[Python-Dev] Half-baked proposal: * (and **?) in assignments
Sun, 24 Nov 2002 11:12:51 +0100
On Sunday 24 November 2002 10:34 am, Brett Cannon wrote:
> Actually, with the way it is coded, you would want arg_cnt defaulting to
> 1; it is meant to represent the number of arguments sans the one the
> iterator is being assigned to.
Right -- sorry, I let the parameter's name fool me, without checking more
carefully. Maybe renaming it to number_of_splits or something like that
would help the somewhat-careless reader;-).
> Didn't think (or realize) that raising an exception in the generator would
> kill the generator and not allow any more calls to ``.next()``. That was
> why I bothered with the ``else:`` statement.
Transparently propagating a StopIteration is often the nicest way to end a
generator, I think.
> And I didn't know ``iter()`` just returned its argument if it was already
> an iterator. Should have, though, since all other constructor methods are
> like that (e.g. dict(), list(), etc.).
Hmmm, not really: list(L) returns a list L1 such that L1 == L but id(L1) !=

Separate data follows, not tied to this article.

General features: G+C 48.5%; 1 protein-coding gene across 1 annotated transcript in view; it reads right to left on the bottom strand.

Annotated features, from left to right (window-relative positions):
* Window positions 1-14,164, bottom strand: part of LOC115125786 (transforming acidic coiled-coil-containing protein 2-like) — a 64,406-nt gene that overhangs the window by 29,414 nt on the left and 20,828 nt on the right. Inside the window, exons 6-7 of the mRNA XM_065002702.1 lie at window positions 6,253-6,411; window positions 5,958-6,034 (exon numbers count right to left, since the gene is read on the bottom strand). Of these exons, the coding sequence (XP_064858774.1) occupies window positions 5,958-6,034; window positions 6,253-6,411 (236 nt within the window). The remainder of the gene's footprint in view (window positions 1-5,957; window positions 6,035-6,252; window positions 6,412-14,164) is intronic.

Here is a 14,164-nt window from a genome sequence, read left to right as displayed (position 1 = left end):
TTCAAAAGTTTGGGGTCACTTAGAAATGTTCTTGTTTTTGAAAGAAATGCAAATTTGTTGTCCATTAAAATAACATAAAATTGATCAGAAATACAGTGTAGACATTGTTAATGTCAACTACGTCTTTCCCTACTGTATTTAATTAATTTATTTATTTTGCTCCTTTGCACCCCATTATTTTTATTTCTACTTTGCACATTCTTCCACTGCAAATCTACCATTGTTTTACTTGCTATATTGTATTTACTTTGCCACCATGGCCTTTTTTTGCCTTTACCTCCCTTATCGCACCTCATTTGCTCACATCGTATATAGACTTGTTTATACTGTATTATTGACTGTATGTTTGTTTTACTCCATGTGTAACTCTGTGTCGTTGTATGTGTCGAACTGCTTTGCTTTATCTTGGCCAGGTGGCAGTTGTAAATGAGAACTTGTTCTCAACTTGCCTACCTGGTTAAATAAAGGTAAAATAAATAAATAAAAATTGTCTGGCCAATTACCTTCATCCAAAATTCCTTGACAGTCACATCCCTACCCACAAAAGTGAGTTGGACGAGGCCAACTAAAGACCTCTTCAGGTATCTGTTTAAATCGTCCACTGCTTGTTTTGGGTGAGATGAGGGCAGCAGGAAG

id(L) -- i.e., list and dict give a *shallow copy* of their list and dict
argument respectively. iter is different...
> I think the question becomes whether we want to start adding modules that
> service specific language abilities like generators. We have the string
> module, but that is on its way out (right?). There is no module for list,
> dict, or tuple tricks or helper functions. There is also no module for
No, but that's because lists and dicts (and strings) package their
functionality up as methods, so there's no need to have any supporting
module. Tuples don't need anything special. Generic iterators do not offer
pre-cooked rich functionality nor do they have methods usable to locate
such functionality, yet clearly they could well use it, therefore a module
appears to be exactly the right place to locate such functionality in.
There's no need to distinguish generators from other iterators in this
respect; generators are just one neat implementation of iterators.
> family, but that was rejected. The question is do we want to move towards
> adding things like this, or should it stay relegated to places like the
> Python Cookbook (which reminds me I should probably put this sucker up on
> the site) and the Demo/ directory. Something to consider.
I think that having everybody re-code the same powerful idioms all the time,
when the idioms are well suited to being encapsulated in functions that the
standard library might supply, is sub-optimal, even if the alternative is that
the re-coding be mostly copying from the cookbook.